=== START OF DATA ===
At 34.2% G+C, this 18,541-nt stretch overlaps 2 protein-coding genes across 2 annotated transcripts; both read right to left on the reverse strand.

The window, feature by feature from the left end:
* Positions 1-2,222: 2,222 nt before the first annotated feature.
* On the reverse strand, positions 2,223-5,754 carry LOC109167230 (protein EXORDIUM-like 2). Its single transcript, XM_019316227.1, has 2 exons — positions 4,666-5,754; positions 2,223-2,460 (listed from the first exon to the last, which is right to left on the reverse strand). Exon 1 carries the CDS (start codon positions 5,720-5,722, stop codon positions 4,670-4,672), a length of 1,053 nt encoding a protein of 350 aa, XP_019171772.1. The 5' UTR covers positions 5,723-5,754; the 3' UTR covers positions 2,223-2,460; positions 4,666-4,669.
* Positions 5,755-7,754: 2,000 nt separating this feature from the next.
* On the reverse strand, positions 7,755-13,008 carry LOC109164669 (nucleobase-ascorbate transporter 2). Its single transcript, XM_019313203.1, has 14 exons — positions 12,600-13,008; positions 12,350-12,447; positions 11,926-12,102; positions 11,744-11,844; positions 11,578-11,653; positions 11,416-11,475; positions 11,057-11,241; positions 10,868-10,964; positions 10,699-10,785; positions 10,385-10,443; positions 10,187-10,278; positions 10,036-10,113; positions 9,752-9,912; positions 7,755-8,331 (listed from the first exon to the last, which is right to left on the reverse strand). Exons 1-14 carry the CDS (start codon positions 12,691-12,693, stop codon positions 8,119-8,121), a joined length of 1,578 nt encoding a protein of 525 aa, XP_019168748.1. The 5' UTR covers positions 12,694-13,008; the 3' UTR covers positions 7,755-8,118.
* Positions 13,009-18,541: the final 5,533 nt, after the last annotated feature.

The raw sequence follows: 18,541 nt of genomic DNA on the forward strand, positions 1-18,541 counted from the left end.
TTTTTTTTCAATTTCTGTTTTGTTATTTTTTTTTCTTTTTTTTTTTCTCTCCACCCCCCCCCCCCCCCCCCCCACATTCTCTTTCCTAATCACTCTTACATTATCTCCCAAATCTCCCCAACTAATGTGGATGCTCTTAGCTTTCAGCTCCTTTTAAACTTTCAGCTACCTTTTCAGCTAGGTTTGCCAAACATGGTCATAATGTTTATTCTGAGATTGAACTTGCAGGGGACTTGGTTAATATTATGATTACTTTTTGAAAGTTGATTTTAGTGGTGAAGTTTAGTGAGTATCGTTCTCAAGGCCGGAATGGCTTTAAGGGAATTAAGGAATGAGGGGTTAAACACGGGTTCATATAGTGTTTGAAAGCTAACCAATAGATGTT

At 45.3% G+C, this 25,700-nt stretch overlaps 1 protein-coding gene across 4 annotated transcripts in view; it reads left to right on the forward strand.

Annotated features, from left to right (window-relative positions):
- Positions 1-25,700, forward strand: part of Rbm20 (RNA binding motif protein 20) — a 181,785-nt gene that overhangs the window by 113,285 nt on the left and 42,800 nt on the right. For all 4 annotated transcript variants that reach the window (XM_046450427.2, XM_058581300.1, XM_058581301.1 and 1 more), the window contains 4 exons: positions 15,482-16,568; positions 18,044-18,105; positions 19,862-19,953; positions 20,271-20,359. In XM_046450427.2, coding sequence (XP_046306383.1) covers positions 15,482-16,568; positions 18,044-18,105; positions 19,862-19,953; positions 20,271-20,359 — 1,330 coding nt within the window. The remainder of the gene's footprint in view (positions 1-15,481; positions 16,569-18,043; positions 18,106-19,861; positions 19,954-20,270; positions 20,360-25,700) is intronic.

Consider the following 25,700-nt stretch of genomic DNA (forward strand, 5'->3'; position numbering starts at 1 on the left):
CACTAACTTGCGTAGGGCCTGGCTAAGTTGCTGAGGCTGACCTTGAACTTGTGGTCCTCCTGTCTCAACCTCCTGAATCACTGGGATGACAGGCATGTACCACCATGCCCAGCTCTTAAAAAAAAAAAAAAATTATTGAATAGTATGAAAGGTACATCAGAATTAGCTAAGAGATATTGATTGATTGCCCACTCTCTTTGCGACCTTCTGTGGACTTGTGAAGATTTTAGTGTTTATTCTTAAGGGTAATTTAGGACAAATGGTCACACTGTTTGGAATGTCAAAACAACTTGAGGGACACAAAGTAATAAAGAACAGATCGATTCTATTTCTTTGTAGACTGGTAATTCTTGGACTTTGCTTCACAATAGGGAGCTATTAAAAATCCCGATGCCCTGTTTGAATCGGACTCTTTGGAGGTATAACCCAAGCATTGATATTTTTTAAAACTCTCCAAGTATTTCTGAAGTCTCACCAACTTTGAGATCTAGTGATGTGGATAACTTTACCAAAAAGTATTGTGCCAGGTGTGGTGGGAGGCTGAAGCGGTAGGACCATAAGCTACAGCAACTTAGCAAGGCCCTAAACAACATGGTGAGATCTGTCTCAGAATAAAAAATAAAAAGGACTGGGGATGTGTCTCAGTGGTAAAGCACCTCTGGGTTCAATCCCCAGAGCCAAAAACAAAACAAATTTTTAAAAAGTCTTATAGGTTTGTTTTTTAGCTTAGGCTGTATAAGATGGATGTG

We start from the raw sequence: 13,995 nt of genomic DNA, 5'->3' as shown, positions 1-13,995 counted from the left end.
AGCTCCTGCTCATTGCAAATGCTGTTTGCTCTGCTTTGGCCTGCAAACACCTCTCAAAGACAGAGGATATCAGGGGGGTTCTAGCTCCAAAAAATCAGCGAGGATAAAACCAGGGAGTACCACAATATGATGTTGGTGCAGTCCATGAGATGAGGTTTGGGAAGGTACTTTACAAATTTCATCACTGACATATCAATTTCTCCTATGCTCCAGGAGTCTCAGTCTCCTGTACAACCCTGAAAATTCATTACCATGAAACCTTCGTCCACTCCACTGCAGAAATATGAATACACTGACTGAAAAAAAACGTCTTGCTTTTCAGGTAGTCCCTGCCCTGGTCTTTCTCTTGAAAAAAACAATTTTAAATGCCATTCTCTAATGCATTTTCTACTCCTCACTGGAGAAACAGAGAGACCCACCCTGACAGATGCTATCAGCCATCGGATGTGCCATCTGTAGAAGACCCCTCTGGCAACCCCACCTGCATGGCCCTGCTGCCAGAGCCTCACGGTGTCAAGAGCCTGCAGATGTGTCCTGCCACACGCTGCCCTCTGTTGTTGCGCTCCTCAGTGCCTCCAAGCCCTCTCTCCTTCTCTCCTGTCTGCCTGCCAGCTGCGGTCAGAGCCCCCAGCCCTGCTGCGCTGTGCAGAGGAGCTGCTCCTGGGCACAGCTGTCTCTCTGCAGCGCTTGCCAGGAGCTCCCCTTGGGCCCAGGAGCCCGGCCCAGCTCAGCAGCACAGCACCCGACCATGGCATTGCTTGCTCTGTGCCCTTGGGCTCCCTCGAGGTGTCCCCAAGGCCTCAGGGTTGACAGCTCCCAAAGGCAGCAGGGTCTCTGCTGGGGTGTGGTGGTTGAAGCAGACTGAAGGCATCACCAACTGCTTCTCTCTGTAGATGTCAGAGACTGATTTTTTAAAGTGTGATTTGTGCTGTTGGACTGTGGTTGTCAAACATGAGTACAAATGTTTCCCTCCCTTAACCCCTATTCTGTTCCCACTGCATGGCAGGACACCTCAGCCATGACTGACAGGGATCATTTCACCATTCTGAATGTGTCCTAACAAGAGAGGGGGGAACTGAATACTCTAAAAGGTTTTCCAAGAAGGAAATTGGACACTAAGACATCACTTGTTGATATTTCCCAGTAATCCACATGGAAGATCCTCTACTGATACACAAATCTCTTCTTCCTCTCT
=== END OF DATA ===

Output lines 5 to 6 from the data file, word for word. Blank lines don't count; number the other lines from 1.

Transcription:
* Positions 5,755-7,754: 2,000 nt separating this feature from the next.
* On the reverse strand, positions 7,755-13,008 carry LOC109164669 (nucleobase-ascorbate transporter 2). Its single transcript, XM_019313203.1, has 14 exons — positions 12,600-13,008; positions 12,350-12,447; positions 11,926-12,102; positions 11,744-11,844; positions 11,578-11,653; positions 11,416-11,475; positions 11,057-11,241; positions 10,868-10,964; positions 10,699-10,785; positions 10,385-10,443; positions 10,187-10,278; positions 10,036-10,113; positions 9,752-9,912; positions 7,755-8,331 (listed from the first exon to the last, which is right to left on the reverse strand). Exons 1-14 carry the CDS (start codon positions 12,691-12,693, stop codon positions 8,119-8,121), a joined length of 1,578 nt encoding a protein of 525 aa, XP_019168748.1. The 5' UTR covers positions 12,694-13,008; the 3' UTR covers positions 7,755-8,118.